John Paul “JP” Skinner is a teacher, EMT, and WMA Assistant Instructor based in Bermuda. His island roots run deep. Born and raised by parents who were both English teachers, JP lived on the island until he began his undergraduate studies at the University of California – San Diego. During his collegiate years JP studied anthropology and also received post-graduate teacher training. JP returned to Bermuda where he is the founder and director of Waterstart, a non-profit organization that teaches boating and scuba diving to Bermuda’s middle and high school students. The program offers these young men and women a unique opportunity to learn about Bermuda’s shoreline ecology and restoration efforts.
JP began his journey to becoming a WMA instructor by taking the Offshore Emergency Medicine (OEM) course with Jeff Isaac in 2008. He had been using his knowledge as a basic first aid and CPR instructor to support Waterstart’s programming and was looking to expand his skillset to better equip himself for the remote and low-resource environments that come with teaching scuba diving to teenagers. After that first course, JP recalls, “I remember thinking ‘I want more,’ and I called up Jeff and asked ‘what’s next’ and he said ‘go do a WFR,’ so I went and did that!”
Through the OEM, his WFR course and several subsequent recertifications, JP became enthralled with WMA’s pedagogy. He thought, “the pedagogy and the teaching style are so great. As a teacher myself, I want to be able to teach like this to my students – this is such a great way to learn.”
JP completed his WMA Instructor’s certification on Hurricane Island in Maine in 2018 and has been teaching as an Assistant Instructor ever since. In the future, JP hopes to bring an even greater WMA presence to Bermuda, teaching wilderness medicine not only to those in the island’s boating and diving communities, but also to the island’s educators as a component of their professional development.
JP lives in Bermuda with his wife, Amanda, and their two children, Zoe and Chris. When he isn’t teaching others how to dive, boat, or practice wilderness medicine, his passion is surfing. As he puts it, “as long as I can get in the water every day, I’m happy!”
WMA: Thinking about your work with WMA and wilderness medicine education, do you have any particular defining moments in the process of becoming an instructor?
JP: What has propelled me forward in my learning are the WMA instructors who are not afraid to request more of me, so that I really learn the skills. As a WMA student, I remember feeling a healthy intensity that kept me focused and eager to perform well. Now in the role of instructor, I try to create a similar atmosphere, challenging students to dig deeper, i.e., “‘Hey, this is a lot to grasp. This course is not just a walk in the park.” The medicine part of the WMA curriculum has been just fascinating for me too, of course, but the teacher gene in me is just amazed by how well the curriculum DJ, Jeff, and others have created works to keep students really engaged.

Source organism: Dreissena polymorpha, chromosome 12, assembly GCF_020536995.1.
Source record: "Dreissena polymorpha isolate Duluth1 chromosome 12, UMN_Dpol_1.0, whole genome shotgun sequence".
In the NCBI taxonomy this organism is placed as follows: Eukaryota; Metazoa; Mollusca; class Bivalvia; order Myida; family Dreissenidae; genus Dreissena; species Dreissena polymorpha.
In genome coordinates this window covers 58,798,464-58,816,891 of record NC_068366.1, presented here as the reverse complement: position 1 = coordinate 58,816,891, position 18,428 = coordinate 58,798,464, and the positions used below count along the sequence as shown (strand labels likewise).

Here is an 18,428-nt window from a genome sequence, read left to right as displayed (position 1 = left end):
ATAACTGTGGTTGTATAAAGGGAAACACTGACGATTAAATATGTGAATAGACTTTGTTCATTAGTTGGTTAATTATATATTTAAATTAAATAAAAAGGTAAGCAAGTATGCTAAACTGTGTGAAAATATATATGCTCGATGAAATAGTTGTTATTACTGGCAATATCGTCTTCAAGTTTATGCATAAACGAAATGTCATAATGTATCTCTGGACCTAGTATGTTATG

WMA: What do you think are the key attributes of a successful wilderness medicine practitioner?
JP: Muscle memory, specifically the stress-dampening memory is key, i.e., the ability to slow down the adrenaline dump so you can think clearly and problem solve. In a nutshell, it’s all about making difficult decisions with insufficient resources and not getting overwhelmed with the emotional load of realizing the size of the task at hand. I read a great book recently called Deep Survival by Laurence Gonzales. It’s basically an analysis of backcountry emergencies, i.e., why some survive and some don’t. Gonzales describes those moments when your adrenaline and your emotions combine to create a super powerful, internal racehorse and the jockey riding that horse is your rational thinking. Without the racehorse, you’re not going to get to the finish line, but without the jockey steering, it’s going to be a yard sale.
WMA: If you had to sum up why you teach wilderness medicine in a nutshell, what would you say?
JP: I can’t personally imagine any life skill more important than “know your body, know other people’s bodies, and know how to keep these bodies functioning.” I truly believe that every high school graduate should know these skills. The WMA curriculum and the pedagogy would be perfect for incorporating into a life skills course. Armed with those skills, people might be more willing to escape the urban realm, embrace the outdoors, and become more involved in the quest for sustainability.